The BC Prosecution Service (BCPS) announced Tuesday that it has directed a stay of proceedings in the private prosecution relating to the dam failure at Mt. Polley Mines on August 4, 2014.
Former Chief of Xat’Sull First Nation, Bev Sellars filed privates charges on the 3 year anniversary of the breach last year alleging that Mount Polley had committed various offences contrary to the provincial Environmental Management Act and Mines Act.
BCPS says that after conducting its review, it concluded that the material provided does not meet the charge assessment standard for approval of charges.
“The decision, in this case, was made after a full and careful review of the information and
materials provided by counsel for the private informant, and with the awareness that a formal investigation into the Mt. Polley Mine incident is still ongoing,” BCPS stated in a media release.
Communications Counsel, Alisia Adams notes that BCPS policy generally does not permit a private prosecution to proceed, and when notice is received of the existence of a privately sworn information, the BCPS will usually assume the conduct of the prosecution or direct a stay of proceedings after making a charge assessment decision.
Sellars had filed charges under 15 counts: 10 under the BC Environmental Management Act and 5 under the BC Mines Act. Most charges related to the dumping of contaminated mining waste into the environment and surrounding waterways, and to poor and unsafe operational practices, allegedly in violations of multiple permit conditions and general provisions of both Acts and associated regulations.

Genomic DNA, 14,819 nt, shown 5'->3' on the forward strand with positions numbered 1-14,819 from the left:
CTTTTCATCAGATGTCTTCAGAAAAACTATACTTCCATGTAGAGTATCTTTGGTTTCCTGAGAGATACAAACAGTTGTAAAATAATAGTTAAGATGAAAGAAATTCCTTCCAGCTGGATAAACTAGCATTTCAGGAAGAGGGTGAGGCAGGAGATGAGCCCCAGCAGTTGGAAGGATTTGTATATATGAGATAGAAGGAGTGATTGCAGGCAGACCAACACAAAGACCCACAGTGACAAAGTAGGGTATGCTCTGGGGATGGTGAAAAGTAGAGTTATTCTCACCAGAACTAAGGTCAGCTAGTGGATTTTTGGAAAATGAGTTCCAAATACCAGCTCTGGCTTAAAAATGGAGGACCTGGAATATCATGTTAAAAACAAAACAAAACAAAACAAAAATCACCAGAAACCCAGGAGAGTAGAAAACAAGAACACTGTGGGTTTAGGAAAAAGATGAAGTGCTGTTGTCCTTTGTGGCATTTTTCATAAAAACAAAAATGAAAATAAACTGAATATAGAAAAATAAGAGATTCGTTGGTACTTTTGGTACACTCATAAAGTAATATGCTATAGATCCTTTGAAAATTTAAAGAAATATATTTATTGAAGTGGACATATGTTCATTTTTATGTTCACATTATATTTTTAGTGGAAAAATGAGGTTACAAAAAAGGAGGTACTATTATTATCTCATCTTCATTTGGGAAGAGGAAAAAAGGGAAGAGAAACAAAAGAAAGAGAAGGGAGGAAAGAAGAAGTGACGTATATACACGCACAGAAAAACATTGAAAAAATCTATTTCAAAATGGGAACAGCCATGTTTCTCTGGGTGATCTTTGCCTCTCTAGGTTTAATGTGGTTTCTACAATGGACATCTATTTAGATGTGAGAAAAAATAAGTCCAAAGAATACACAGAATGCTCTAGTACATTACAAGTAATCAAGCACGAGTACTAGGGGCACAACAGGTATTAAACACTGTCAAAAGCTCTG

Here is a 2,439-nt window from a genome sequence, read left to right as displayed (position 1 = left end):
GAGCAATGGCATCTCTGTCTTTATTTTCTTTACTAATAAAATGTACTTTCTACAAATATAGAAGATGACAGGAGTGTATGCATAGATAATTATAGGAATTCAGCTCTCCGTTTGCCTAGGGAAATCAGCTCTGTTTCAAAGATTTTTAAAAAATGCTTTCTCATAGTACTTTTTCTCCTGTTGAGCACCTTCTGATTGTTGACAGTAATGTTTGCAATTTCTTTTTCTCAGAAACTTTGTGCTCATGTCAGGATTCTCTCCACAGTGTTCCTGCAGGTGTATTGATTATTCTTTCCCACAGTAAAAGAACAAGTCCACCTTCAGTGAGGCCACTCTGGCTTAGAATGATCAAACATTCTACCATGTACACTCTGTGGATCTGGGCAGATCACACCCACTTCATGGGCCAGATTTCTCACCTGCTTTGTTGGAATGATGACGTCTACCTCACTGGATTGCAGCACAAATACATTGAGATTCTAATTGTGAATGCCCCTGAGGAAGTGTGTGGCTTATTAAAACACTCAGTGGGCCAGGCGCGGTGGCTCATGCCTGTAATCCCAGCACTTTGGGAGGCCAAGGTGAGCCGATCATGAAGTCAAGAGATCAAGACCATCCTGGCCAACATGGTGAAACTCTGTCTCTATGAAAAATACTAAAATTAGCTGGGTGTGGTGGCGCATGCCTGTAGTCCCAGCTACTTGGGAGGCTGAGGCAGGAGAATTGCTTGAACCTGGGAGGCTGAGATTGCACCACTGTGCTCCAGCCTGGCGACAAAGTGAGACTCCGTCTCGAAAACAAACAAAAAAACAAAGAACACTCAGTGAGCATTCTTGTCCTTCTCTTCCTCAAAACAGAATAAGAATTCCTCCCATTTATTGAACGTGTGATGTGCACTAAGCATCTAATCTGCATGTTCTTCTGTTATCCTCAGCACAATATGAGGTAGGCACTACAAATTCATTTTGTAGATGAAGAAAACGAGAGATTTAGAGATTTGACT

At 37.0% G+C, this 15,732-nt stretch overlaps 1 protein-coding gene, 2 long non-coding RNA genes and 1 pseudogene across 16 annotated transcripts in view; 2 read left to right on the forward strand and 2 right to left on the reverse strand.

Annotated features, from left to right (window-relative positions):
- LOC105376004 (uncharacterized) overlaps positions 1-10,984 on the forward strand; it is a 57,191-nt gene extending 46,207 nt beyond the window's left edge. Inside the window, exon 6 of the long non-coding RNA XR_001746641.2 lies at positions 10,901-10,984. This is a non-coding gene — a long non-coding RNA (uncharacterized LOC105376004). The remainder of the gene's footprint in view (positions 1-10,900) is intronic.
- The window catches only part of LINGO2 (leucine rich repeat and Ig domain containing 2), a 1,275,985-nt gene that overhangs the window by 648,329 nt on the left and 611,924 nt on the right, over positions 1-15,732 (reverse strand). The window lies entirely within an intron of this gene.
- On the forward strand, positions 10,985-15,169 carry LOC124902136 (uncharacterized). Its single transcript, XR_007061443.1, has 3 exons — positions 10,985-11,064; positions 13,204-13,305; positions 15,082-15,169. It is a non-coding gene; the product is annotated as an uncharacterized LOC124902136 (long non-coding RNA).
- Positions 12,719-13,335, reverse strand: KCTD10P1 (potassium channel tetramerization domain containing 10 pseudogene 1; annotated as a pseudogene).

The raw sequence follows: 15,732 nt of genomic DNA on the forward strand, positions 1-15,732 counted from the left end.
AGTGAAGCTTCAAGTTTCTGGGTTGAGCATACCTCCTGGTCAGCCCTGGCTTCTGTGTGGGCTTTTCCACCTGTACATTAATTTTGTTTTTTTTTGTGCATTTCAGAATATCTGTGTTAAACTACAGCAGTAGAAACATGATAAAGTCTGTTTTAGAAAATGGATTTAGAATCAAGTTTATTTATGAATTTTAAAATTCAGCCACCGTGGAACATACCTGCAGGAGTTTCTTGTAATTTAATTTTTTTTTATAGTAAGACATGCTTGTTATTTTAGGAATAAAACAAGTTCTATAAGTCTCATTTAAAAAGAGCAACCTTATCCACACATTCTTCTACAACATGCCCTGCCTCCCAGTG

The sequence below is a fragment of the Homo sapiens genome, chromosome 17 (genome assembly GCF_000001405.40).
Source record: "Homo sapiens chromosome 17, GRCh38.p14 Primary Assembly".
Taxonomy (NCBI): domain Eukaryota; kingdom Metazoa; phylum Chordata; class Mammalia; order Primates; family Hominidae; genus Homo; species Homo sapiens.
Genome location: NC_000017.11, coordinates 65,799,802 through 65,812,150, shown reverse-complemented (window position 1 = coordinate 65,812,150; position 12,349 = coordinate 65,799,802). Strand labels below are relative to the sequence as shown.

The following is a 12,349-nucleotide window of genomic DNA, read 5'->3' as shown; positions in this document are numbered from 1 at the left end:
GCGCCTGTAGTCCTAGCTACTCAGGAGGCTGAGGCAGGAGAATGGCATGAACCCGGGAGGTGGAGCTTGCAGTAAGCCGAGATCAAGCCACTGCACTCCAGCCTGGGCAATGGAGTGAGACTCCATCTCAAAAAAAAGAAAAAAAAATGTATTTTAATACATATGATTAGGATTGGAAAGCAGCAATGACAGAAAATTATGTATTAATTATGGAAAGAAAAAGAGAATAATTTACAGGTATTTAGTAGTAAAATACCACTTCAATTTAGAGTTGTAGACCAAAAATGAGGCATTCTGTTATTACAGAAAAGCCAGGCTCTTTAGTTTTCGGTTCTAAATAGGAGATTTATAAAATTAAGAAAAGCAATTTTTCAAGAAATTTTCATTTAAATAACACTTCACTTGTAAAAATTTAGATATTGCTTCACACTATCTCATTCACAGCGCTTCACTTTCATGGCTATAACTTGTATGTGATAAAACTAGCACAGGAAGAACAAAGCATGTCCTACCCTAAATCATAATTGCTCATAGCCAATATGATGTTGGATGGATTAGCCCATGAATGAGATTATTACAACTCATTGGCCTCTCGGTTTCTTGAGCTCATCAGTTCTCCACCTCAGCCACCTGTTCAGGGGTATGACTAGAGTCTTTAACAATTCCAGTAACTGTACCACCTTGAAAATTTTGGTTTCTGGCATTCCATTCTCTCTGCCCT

“In my culture, we have a sacred responsibility not only to care for the land, waters, animals, and people living today, but also for the next seven generations to come.,” Sellars said in a media release when she filed the charges against Imperial Metals at the Provincial Court of British Columbia on the afternoon of August 4, 2017.
“I could not bear to witness BC simply stepping aside and giving up on its own responsibility to protect our shared environment and waters.”
There currently remains 20 months under Federal Law to lay environmental charges.
(Files from BC Prosecution Service and MiningWatch Canada)